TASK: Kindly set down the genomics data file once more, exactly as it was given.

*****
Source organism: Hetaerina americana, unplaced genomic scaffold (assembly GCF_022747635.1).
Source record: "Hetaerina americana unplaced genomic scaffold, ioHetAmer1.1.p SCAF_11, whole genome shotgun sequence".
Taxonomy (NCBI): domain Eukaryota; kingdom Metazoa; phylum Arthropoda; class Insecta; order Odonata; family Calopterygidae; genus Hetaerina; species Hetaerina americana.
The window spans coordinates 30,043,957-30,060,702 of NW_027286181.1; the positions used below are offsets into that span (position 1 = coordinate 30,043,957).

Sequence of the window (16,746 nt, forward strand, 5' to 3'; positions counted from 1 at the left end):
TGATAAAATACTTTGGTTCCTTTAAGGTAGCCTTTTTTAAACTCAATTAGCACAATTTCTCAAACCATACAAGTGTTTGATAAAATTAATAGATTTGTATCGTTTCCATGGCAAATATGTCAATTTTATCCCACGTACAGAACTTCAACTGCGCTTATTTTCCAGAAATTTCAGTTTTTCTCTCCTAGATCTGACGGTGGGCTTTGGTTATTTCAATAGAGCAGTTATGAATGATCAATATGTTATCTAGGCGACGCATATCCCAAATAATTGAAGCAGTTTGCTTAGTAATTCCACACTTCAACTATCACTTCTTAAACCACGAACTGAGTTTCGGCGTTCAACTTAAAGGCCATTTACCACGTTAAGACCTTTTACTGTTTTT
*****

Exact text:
Source organism: Hetaerina americana, unplaced genomic scaffold (assembly GCF_022747635.1).
Source record: "Hetaerina americana unplaced genomic scaffold, ioHetAmer1.1.p SCAF_11, whole genome shotgun sequence".
Taxonomy (NCBI): domain Eukaryota; kingdom Metazoa; phylum Arthropoda; class Insecta; order Odonata; family Calopterygidae; genus Hetaerina; species Hetaerina americana.
The window spans coordinates 30,043,957-30,060,702 of NW_027286181.1; the positions used below are offsets into that span (position 1 = coordinate 30,043,957).

Sequence of the window (16,746 nt, forward strand, 5' to 3'; positions counted from 1 at the left end):
TGATAAAATACTTTGGTTCCTTTAAGGTAGCCTTTTTTAAACTCAATTAGCACAATTTCTCAAACCATACAAGTGTTTGATAAAATTAATAGATTTGTATCGTTTCCATGGCAAATATGTCAATTTTATCCCACGTACAGAACTTCAACTGCGCTTATTTTCCAGAAATTTCAGTTTTTCTCTCCTAGATCTGACGGTGGGCTTTGGTTATTTCAATAGAGCAGTTATGAATGATCAATATGTTATCTAGGCGACGCATATCCCAAATAATTGAAGCAGTTTGCTTAGTAATTCCACACTTCAACTATCACTTCTTAAACCACGAACTGAGTTTCGGCGTTCAACTTAAAGGCCATTTACCACGTTAAGACCTTTTACTGTTTTT